On Tuesday, Israelis will elect a new parliament and replace an administration that lasted less than three years. It saw a war in Lebanon, a conviction of a justice minister for forcibly kissing a soldier (immediately before entering a cabinet meeting that authorized the offensive), a resignation of a minister of defense over the conduct of the war, an indictment of a finance minister for theft (involving cash-filled envelopes), and several different criminal investigations against the prime minister himself. The early elections were initiated when the new minister of defense demanded the resignation of the prime minister, after which they jointly led Israel in the bloody operation in Gaza.
Worse yet, by Israeli standards, this was a stable, well-run administration.
The overriding mood on Israeli streets these days is one of cynicism. None of the candidates generates great enthusiasm and none is expected to make much headway on the myriad of problems the country faces, foreign and domestic. The least hope, unfortunately, is offered by the clear frontrunner, Binyamin Netanyahu; even if the other pieces of the regional puzzle were to be forced into place, a Netanyahu government would be unlikely to embrace any serious diplomatic initiative. Yet the frustrating inability of Israel to stay out of the news for long is due not merely to hawkish administrations or a near-impossible region. The lack of strategic leadership is also the product of a broken political system.
A case in point is Netanyahu himself. We know what he might be like as prime minister since he was ousted from that office once before, in 1999, in a record-breaking landslide. This record lasted only two years, however, before his successor, current defense minister Ehud Barak, lost by an even greater margin. That two failed prime ministers should be running again - along with the honest but uninspiring foreign minister Tzipi Livni - is testament to a dysfunctional political system.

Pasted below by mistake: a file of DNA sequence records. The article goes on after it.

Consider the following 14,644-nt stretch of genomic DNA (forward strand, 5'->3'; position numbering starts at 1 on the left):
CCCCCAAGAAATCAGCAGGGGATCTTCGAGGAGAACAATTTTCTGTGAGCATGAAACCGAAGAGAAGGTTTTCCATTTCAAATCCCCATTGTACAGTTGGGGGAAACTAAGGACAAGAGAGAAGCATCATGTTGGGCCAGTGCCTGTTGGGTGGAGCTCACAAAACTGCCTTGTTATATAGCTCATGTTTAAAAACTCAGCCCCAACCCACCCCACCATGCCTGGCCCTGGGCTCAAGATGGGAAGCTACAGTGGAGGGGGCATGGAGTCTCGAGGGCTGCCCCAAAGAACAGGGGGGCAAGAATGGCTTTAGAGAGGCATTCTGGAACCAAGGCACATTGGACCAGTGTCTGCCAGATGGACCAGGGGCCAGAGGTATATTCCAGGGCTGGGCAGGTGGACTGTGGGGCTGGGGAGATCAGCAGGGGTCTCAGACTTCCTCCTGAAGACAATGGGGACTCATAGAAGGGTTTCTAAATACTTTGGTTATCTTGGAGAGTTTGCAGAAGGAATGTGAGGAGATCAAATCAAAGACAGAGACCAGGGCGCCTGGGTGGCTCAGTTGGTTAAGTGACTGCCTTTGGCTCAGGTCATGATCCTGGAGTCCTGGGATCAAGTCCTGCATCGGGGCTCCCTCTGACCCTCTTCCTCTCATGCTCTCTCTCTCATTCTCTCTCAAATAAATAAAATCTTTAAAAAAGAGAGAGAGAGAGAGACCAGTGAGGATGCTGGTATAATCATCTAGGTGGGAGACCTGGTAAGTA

"Early" elections have been the rule in the past decade and a half. Forming and sustaining an Israeli coalition is a bewildering art of human relations, algebraic wizardry, and Machiavellian maneuvering. The Knesset, to which parties - not candidates - are elected in proportion to their national vote share, consists of no less than a dozen factions, which tend to procreate and multiply by the end of a term. Were Netanyahu, forced by strong U.S. pressure, to go along with a "dovish" initiative, he would almost certainly face right-wing defections from his coalition and even within his own Likud faction.
Today, the best and the brightest in Israel shun politics and the able people who do enter the fray find a system in which the average tenure of a minister is less than a year and a half. A minister, in other words, can expect to oversee the implementation of no more than one budget. No initiative, from a peace deal to a highway overpass, is likely to come to fruition within a term. This would be a reckless way to manage a small scale firm; it is an absurd way to try to run a country this complex.
The problem would seem relatively simple. While political cultures are hard to change, political institutions can be tweaked to produce more stable dynamics and the trade-offs of electoral systems are relatively well understood. Electoral reforms have been implemented elsewhere - notably in Japan and Italy - but Israel suffers from a peculiar malady: it has tried reform unsuccessfully before. Those of us, in Israel and abroad, who hope for any kind of progress in the future, should hope Israel tries reform again.
Viewed from abroad, Israeli policy often seems mired in tough strategic calculations and a difficult reality. Though the reality is certainly difficult, strategy is often simply absent. As Kissinger famously quipped, "Israel has no foreign policy, only a domestic political system." Unfortunately, before issues of war and peace can be resolved effectively, Israel may have to tend to the mundane mechanics of electoral rules.
In the meantime, Tuesday's outcome is likely to make prospects of a more peaceful Middle East even gloomier; the next Israeli administration's term will probably be nasty and brutish. The good news: it will likely be short as well.
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